the life he's lead and the kind of man he is, those character flaws
become easier to forgive because it's finally being made clear they
aren't all there is to Holder.
Enos managed to top her performance from the last episode, which was good since “Missing” hinged on Linden and the search for her son. The character hasn't gained any love though for competing with Mitch Larsen in the “world's worst mother” category. Unlike Mitch, however, Linden has been giving us both a range in acting, as well as insight into her past why she does it, at least for these last two episodes. Finding out Regi was Linden's social worker and that Linden had bounced around foster homes her entire childhood in itself would have made the lack of plot progression worth it, but the writers outdid themselves both in how it was disclosed and in timing it with another reveal. Linden's line about the worst part of foster homes being trying to find the light switches every time she moved was poignant, and it's the kind of dialogue the writers have rarely been able to produce thus far. Even the cinematography saw improvement with a brilliant zoom out of Linden in her empty motel room; and the shot of her and Holder in the hallway near the end of the episode. It also was impossible not to sympathize with her when it's revealed a previous case of her's ended with a young boy winding up in foster care after his father killed his mother. Again, this kind of writing hasn't been evident through most of The Killing and was a welcome breath of fresh air in a series that went stale before it even finished it's first season.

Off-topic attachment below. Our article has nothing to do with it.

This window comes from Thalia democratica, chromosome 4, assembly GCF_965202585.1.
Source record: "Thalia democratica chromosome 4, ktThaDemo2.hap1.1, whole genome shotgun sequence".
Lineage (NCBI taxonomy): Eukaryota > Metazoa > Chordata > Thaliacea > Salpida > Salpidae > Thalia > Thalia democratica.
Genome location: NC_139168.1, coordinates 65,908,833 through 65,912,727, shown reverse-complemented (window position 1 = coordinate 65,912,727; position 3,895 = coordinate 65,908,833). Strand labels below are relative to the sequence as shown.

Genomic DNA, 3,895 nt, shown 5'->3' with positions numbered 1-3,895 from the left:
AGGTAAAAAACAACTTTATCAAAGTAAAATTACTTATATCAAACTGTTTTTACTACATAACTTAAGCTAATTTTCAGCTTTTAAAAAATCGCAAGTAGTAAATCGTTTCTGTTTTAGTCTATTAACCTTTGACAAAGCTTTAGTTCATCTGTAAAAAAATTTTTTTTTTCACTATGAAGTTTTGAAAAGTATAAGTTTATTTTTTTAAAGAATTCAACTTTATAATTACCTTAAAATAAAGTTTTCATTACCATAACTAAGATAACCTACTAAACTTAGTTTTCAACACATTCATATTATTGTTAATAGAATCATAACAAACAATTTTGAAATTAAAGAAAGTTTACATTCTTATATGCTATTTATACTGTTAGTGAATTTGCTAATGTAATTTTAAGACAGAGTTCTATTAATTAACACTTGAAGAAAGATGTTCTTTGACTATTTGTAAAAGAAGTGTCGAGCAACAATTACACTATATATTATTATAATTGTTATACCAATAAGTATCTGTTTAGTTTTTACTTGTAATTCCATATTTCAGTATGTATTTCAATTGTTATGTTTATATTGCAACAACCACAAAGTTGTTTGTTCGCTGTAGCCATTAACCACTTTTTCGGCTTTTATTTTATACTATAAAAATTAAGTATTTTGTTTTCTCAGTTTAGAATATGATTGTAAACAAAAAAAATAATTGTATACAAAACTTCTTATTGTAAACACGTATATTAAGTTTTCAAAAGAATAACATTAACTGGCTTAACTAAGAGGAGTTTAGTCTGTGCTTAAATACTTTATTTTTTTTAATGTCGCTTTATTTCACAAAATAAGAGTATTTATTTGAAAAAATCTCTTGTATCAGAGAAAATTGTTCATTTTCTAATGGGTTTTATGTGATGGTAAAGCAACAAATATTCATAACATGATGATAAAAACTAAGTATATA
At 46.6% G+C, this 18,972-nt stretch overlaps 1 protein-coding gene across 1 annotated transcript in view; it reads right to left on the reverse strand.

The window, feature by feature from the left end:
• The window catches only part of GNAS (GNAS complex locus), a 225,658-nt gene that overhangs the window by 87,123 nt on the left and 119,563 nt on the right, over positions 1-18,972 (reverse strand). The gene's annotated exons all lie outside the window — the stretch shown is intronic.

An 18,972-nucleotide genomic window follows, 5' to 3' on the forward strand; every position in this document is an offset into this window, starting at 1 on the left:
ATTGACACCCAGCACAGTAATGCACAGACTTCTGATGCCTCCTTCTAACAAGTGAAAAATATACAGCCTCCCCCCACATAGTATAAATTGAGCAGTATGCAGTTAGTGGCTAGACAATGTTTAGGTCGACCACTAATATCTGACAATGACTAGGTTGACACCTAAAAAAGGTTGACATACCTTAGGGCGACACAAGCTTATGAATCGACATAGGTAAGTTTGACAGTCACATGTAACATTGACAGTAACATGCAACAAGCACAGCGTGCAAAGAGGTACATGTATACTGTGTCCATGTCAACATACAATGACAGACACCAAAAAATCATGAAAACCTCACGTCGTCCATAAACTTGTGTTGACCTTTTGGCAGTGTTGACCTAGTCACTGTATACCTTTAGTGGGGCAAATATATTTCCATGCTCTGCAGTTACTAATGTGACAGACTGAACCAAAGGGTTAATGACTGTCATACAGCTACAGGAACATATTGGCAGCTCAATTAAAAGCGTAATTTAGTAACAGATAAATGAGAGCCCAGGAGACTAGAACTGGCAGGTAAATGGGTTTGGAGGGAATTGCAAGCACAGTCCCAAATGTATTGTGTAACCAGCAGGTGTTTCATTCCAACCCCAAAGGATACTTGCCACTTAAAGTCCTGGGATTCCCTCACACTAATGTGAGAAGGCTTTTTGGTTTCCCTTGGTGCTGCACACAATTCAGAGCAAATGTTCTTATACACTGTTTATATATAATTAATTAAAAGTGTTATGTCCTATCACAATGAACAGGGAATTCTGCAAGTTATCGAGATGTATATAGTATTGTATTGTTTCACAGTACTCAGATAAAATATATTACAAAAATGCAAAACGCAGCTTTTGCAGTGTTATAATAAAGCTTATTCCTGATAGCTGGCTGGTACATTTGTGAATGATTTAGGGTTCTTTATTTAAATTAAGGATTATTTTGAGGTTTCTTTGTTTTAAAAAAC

Both actors were also excellent in the inevitable fight that would occur when two people spend that much time together. Holder gained points for not sugar-coating that Linden was a bad mother, and Linden for giving a realistic portrayal of that knee jerk defense mechanism that any mother would experience when their parenting skills are called in to question. There was one big negative standout in the episode however. The writers were very lazy in using the cliched and terribly convenient plot device of a boy fitting Jack's description being found dead, thus forcing Linden and Holder to rush to the scene. Linden's breakdown after the body is identified as someone else was at least well done on the actress's part, but couldn't save such a shallow attempt at creating suspense. As it would turn out, Holder was right all along; a boy needs his dad, who Jack was with the entire time. This hopefully means the writers will be delving further into Linden's past with the final episodes, as the times that they have done that are proving to be the best of the series.
The final scene saw the one tiny advancement in the case that “Missing” would provide. Holder heads to the station to review the footage from the ATM's and discovers Rosie using one of them. When any other time that kind of progression would be the only positive, it barely merits mentioning in an episode that did personal drama so well. It will be interesting to see as the first season reaches it's climax if the show can continue to improve. Because for once, it was the episode's quality and not a big cliffhanger ending that built anticipation for the next installment of The Killing.